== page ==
research

Congrats to our Graduate Students John Jones and Mauricio Tejera!

John Jones was the recipient of our Teaching Excellence Award. The purpose of this award to is recognize and encourage outstanding achievement by graduate students in teaching. John teaches our Agronomy 354 Soil and Plant Growth and he currently is assistant coach of the Iowa State University soil judging team.  

Iowa State University undergraduate students will head south this week to share their research and scholarship with their peers from across the nation.

The 33rd annual National Conference on Undergraduate Research took place April 11-13 at Kennesaw State University in Georgia. About 4,000 undergraduate students from across the U.S. present their research at this annual conference, the largest undergraduate research conference in the country.

This is the third year ISU students have attended NCUR. Iowa State’s 62 students representing 30 different majors marks the university’s highest level of participation yet. In addition to presenting their research and scholarship, these students also will have networking and professional development opportunities.

Haleigh Summers is currently a Second Year Master’s Student at University Park in Pennsylvania, where she is a graduate research assistant. As a graduate student, she developed her own thesis research questions, hypotheses, and protocols for her two field experiments. She oversees all operations for those experiments and will be in charge of analyzing and writing the results to submit for possible publication.

She works closely with graduate students in other departments, so she is able to learn about more than just her own research. Haleigh also enjoys the ability to have a flexible schedule.

Megan Kemp spent the summer before her senior year in Kamuli district, Uganda, where she was the Agronomy Intern for Iowa State University - Uganda Program. She conducted a small study on the cultural considerations of agricultural recommendations given through the Uganda Program. Megan interviewed women farmers, where she learned about their culture and how it is interconnected with agriculture. While conducting her study, she also gained insight into careers in agricultural extension. She was able to shadow ISU-UP’s agronomy and land use specialist, Moureen Mbezia, and youth entrepreneurship specialist Martin Lukwata.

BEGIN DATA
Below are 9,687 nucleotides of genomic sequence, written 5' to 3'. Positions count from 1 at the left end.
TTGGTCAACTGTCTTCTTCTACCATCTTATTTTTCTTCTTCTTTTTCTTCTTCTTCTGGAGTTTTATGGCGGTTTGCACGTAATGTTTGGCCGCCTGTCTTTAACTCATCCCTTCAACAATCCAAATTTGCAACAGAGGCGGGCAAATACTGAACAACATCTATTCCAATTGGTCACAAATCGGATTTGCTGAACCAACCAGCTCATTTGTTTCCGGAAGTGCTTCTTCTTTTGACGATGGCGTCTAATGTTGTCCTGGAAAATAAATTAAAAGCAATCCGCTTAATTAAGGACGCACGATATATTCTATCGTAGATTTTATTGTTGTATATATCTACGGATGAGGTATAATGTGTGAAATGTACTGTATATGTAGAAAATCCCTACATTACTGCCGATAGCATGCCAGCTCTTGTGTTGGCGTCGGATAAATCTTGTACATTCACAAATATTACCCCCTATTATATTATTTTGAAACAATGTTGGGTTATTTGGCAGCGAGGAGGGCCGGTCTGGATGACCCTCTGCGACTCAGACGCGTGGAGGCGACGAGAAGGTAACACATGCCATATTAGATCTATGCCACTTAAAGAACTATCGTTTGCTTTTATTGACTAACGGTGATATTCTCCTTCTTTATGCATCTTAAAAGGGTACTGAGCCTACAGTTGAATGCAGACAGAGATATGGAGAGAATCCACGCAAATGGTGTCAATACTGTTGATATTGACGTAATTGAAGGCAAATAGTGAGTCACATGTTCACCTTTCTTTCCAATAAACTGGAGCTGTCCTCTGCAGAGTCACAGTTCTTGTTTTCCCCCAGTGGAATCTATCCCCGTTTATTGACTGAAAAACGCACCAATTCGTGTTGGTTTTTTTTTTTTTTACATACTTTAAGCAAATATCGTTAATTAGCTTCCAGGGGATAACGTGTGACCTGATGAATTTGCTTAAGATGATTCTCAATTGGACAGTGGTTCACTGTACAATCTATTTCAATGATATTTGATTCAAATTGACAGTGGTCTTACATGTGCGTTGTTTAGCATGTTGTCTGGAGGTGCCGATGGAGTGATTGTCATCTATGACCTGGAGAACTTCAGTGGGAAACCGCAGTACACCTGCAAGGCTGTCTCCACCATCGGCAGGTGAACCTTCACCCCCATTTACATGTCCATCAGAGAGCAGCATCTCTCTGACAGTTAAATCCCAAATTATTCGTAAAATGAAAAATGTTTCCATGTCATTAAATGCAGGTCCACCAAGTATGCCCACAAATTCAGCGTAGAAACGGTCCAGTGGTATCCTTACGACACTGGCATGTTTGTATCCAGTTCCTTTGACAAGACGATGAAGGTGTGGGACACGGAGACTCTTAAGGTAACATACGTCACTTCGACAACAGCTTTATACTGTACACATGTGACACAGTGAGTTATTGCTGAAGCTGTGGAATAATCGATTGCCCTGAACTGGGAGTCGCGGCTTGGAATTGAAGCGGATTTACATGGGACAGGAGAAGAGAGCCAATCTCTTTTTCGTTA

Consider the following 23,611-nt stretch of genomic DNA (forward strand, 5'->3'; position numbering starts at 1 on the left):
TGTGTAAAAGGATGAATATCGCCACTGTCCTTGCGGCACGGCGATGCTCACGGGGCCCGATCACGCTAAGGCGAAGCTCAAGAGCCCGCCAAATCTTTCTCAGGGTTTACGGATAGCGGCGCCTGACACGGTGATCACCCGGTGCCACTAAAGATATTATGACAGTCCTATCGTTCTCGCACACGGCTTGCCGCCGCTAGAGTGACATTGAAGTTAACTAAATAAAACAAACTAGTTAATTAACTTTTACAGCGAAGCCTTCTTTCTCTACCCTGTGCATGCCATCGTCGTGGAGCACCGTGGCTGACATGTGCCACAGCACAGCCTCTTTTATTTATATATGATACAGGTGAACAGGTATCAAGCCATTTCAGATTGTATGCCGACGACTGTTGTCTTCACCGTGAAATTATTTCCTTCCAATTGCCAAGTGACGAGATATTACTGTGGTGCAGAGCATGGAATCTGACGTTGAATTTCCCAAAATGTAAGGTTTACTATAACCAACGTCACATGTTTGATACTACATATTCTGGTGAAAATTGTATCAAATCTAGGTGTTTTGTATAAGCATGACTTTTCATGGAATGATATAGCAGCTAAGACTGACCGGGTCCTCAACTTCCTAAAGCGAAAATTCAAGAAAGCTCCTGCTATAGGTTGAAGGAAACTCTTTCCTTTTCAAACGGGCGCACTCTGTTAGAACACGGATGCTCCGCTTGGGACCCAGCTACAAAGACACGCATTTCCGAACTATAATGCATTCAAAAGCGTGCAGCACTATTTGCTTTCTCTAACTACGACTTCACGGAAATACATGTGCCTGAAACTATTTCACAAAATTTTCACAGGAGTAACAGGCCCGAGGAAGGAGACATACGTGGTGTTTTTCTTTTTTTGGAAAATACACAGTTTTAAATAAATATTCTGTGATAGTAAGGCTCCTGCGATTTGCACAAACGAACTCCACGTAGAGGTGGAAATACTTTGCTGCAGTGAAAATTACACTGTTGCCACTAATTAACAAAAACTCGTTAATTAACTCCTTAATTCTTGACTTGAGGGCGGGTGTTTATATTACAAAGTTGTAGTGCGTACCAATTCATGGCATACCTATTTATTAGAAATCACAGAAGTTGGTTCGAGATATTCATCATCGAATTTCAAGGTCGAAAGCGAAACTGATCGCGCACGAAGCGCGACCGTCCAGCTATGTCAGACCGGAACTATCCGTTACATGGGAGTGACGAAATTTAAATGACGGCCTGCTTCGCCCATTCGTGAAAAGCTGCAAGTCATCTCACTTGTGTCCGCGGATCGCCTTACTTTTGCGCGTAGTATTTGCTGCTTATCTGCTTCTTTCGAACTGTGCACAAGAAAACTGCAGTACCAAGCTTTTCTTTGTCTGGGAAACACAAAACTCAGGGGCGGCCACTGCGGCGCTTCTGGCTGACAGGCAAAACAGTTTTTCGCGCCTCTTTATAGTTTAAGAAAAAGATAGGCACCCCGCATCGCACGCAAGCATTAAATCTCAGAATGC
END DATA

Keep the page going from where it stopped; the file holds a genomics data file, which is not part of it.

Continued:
Iowa State junior Aimee Schulz is aiming to make a difference when it comes to global food security, and she's doing this through identifying ways to protect the genetic lines of indigenous maize. Or, what most of us refer to as corn.

Aimee took on an ambitious research adventure her freshman year in Assistant Professor Matthew Hufford's genetics lab at Iowa State to identify the human and environmental factors impacting indigenous varieties of maize in southwestern Mexico.

Dr. Richard M Cruse
Professor

Puerto Rico's Hurricane Recovery Complicates Ag Businesses' Seed Research

Written by Amy Mayer and reprinted with permission from Harvest Media Publications

 

Puerto Rico’s hot winter days and warm nights have played a key role in the global seed business for more than 30 years. So, the devastation wrought on the U.S. territory by Hurricane Maria in September stretches to the croplands of the Midwest and Great Plains.

Fields in Puerto Rico are used for research, development and/or testing of up to 85 percent of the commercial corn, soybean and other hybrid seeds grown in the U.S., according to the Puerto Rico Agricultural Biotechnology Industry Association.

KaitlinTogliatti, Sotirios V.Archontoulis, RanaeDietzel, LailaPuntel, AndyVanLoocke

Iowa State University agronomists and horticulturalists have joined forces to find the best relationship between row crops and perennial cover crops.

They were awarded a National Institute of Food and Agriculture grant this year as part of the agency’s effort to support research on agricultural systems and production of biomaterials and fuels. Ken Moore, David Laird, and Andy Lenssen, all professors of agronomy, and Shui-zhang Fei, associate professor of horticulture, make up the team.

Photo: Graduate student Allen Chen uses the light box he made to take photos of perennial cover crops in a test field west of Ames in September.

The team is studying turfgrass species to be used as perennial cover crops since they do well in cooler weather, Fei said. They planted several varieties of turf grasses in field trials west of Ames this fall to see which do not compete with corn production while still providing environmental benefits.

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